Skip to Main Content
It looks like you're using Internet Explorer 11 or older. This website works best with modern browsers such as the latest versions of Chrome, Firefox, Safari, and Edge. If you continue with this browser, you may see unexpected results.
Michigan State University

LB 325A, Fall 2022 (Thompson): Home


This guide is designed to help you locate different types of sources for your course. Please use the Ask A Librarian chat feature to ask a librarian questions 24-7.


This guide contains links to resources that will help you find more information on your chosen Superfund site. Here are a couple of extra tips on finding Superfund information:

  1. Sometimes the state or county/city where your site is will have information on its own health/environmental website. It's always worth searching  for that site--it's usually called something like "environment" or "natural resources." You can also look for state departments of health, or health and human services.
  2. Any government agency that deals with Superfund sites (and most companies, as well) will have sent out press releases about it. Especially if there are newspaper articles about the site, a lot of that information is coming from press releases. You can go to the government agency website or company website and look for a link that says something like "Media Contacts," "For the Media," "Communication," "Public Relations," "Newsroom," etc. Press releases will ALWAYS be slanted to make the company or agency look better, although that doesn't mean they have no useful information.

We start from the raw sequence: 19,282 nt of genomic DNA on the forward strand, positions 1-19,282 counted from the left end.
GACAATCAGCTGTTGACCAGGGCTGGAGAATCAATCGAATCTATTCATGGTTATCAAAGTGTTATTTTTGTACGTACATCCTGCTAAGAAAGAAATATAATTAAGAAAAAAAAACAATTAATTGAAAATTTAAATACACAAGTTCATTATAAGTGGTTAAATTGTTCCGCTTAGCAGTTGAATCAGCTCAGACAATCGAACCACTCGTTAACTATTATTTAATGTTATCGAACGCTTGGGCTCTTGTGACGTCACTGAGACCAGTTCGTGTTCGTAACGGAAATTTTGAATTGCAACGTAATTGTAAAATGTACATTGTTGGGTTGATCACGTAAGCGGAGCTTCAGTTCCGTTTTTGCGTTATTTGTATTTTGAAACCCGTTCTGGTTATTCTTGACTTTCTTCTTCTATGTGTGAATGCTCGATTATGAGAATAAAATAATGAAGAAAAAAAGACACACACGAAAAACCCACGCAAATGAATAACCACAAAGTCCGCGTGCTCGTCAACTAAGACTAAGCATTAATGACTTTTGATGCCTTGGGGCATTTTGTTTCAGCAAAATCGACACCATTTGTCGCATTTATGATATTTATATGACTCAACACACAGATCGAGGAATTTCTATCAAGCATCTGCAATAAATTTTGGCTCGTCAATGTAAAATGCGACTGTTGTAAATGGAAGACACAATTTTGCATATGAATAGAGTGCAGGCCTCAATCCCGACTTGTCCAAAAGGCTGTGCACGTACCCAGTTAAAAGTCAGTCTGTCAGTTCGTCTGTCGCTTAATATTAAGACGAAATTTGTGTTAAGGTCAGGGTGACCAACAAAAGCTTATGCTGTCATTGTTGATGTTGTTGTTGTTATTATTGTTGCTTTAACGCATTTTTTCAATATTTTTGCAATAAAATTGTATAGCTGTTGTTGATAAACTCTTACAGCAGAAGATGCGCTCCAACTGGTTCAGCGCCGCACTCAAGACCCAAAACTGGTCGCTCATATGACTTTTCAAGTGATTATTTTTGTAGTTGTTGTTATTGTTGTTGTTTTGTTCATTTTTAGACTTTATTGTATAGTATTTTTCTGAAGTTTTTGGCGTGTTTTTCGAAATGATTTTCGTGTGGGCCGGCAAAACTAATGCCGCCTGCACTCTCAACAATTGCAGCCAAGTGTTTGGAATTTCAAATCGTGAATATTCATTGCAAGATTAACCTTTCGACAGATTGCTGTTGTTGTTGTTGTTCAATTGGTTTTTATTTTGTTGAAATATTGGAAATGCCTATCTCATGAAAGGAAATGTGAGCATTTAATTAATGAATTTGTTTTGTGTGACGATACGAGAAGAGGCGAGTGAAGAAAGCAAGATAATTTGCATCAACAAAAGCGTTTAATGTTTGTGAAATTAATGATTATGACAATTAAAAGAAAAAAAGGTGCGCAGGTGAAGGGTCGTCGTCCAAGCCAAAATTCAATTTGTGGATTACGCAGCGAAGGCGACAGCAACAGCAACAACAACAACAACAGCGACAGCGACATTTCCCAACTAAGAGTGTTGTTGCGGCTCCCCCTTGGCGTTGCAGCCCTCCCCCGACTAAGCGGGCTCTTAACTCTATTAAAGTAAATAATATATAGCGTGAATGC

3. One way to evaluate a newspaper article is to see if it draws primarily from a press release. A good newspaper article shouldn't be just taking press releases at face value; There should be some investigation beyond that.
  4. If you want to get a better understanding of the scientific information that the EPA uses to make its decisions, ToxTutor, which was created by the National Library of Medicine, is a free online textbook that talks about exposure rates and potential harms to human beings.

Related Books at the MSU Libraries

You can find many more books and documents on Superfund sites by going to the library homepage and searching for "superfund." (be sure to watch the video on searching for books first!) But here are some relevant books for reference.

Health Sciences Librarian

Profile Photo
Chana Kraus-Friedberg
366 W. Circle Drive
East Lansing, MI 48824
Subjects: Medicine, Public Health
Michigan State University